HP’s nailed the keyboard and trackpad
The keyboard is perfect for this type of laptop. It feels great to type on, and each key gives the perfect amount of feedback. It is a fairly standard chiclet keyboard, but for a laptop that’s meant for freelancers to work on, comfort is king.
I was easily able to meet my average 88 wpm typing speed and with 100% accuracy. Typing feels natural, and the HP Dragonfly Pro might be my favorite laptop to write on, despite its responsiveness issues. A software update can fix performance problems, but it will never be able to fix a shitty keyboard.
The trackpad is also basically perfect. It’s large, and has some of the best palm rejection in the game. I can’t think of a single bad thing to say about either keyboard or trackpad, beyond wishing the dedicated support buttons just weren’t there. But that’s just the HP Dragonfly Pro’s entire story, isn’t it?
A bright laptop display
The display is beautiful, with a peak brightness of 379 nits. That’s not super bright, but it’s enough to make content legible outdoors. The Chromebook is much brighter, though, with a peak brightness of nearly 1,300 nits. That’s basically blinding indoors, but if you’re looking for a laptop to use out in the sun, the Chromebook might be the way to go.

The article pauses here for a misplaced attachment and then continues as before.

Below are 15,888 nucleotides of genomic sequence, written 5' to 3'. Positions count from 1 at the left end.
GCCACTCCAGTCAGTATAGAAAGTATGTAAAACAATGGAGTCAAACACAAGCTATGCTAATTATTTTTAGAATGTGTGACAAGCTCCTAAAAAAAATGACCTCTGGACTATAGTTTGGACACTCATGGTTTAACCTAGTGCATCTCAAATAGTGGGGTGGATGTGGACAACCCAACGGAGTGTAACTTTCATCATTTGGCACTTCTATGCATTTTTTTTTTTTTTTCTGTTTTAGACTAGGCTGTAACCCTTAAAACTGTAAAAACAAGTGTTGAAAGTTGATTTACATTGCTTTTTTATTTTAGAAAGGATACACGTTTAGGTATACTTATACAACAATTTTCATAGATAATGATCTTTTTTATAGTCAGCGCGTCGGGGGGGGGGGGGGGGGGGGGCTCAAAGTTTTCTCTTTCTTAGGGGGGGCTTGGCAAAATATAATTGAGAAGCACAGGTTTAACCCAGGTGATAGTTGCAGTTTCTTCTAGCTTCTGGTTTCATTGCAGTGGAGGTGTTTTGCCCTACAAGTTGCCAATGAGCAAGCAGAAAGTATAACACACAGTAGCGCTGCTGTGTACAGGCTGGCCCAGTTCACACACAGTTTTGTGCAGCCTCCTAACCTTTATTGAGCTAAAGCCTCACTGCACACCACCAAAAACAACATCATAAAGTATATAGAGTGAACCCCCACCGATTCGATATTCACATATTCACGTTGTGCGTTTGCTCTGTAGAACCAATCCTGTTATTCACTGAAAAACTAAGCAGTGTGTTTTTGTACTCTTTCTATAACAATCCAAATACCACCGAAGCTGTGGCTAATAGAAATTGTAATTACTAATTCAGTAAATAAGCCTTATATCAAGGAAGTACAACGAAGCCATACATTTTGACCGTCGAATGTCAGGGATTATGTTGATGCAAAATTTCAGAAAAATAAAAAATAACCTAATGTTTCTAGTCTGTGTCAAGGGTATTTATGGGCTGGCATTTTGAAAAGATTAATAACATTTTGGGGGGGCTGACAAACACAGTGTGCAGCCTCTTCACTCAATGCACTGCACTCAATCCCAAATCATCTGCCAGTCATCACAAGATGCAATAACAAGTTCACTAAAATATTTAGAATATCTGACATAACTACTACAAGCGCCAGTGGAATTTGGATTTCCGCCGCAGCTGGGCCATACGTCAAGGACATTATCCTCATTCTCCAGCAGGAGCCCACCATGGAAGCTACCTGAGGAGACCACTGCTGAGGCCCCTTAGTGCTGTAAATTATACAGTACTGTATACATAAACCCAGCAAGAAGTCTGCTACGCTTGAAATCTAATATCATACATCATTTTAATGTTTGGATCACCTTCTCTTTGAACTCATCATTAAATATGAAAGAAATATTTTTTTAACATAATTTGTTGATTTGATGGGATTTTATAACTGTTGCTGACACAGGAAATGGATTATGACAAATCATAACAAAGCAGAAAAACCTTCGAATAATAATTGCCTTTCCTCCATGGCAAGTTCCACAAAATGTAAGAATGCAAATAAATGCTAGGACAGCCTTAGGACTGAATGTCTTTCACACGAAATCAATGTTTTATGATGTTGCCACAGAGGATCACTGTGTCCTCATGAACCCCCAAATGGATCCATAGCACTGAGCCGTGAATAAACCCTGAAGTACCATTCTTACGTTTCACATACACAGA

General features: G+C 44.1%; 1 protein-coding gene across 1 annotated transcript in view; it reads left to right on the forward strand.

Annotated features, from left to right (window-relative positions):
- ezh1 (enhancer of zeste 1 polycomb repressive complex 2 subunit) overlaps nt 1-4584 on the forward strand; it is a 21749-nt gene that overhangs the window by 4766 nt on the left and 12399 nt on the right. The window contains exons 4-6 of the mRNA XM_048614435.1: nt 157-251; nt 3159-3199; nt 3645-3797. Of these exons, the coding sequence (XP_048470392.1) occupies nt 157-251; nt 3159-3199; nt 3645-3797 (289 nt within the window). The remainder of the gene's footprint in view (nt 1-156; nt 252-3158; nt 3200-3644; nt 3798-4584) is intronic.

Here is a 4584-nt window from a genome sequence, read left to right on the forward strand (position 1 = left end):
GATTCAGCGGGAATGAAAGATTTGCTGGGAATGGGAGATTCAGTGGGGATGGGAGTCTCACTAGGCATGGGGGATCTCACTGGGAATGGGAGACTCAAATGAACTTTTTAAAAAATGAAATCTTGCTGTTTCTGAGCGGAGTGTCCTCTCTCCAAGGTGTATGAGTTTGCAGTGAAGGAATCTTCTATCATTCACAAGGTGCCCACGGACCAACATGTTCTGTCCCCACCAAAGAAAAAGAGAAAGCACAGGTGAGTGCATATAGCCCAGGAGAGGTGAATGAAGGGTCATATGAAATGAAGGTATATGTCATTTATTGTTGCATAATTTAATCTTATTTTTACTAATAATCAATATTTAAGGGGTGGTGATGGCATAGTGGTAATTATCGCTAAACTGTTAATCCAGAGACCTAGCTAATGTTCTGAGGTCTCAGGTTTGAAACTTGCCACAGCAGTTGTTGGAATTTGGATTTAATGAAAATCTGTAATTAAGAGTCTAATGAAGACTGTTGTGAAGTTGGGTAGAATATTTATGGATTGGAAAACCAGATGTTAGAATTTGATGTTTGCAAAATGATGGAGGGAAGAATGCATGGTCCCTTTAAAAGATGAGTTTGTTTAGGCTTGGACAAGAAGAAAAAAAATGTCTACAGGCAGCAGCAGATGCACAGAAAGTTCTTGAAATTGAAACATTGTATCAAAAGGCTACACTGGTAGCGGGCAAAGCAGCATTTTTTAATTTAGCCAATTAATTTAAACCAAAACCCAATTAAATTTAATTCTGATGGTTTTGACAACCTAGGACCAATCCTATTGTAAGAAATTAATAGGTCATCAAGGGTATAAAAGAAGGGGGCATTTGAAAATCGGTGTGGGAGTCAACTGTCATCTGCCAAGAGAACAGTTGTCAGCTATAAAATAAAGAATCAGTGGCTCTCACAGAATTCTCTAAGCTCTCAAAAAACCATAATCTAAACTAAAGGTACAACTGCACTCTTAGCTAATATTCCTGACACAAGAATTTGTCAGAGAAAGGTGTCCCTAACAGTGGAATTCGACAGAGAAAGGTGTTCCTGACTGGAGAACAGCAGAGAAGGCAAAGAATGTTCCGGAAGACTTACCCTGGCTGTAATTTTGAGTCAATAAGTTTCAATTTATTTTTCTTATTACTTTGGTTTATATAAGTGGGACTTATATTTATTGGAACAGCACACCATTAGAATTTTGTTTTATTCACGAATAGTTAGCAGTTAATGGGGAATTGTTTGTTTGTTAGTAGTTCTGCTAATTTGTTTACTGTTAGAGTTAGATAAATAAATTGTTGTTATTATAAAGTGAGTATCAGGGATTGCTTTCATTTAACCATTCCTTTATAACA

The Windows 11 laptop has a 1,920 x 1,200 display, while the Chromebook’s display is 2,560 x 1,600. Both make for the 16:10 aspect ratio that’s been growing in popularity recently. Colors are vibrant on both displays, but they’re not going to be dethroning the MacBook Pro any time soon.
It’s a display that’s clearly designed for productivity work more than anything else, but it will get the job done if you need to do any photo or video editing on it. Though, you may want to look elsewhere for the latter.
Band and Olufsen speakers
The HP Dragonfly Pro, like any premium HP laptop, has speakers tuned by Bang and Olufsen. But tuning only does so much if the speakers are sub-par.
Luckily, audio on this laptop is better than most laptops in this class. I loaded up “Heaven or Las Vegas” by The Cocteau Twins, and it sounded just as heavenly as ever. Bass is nice and rich, and even at max volume there was no distortion or annoying tinniness – and this is a treble-heavy track.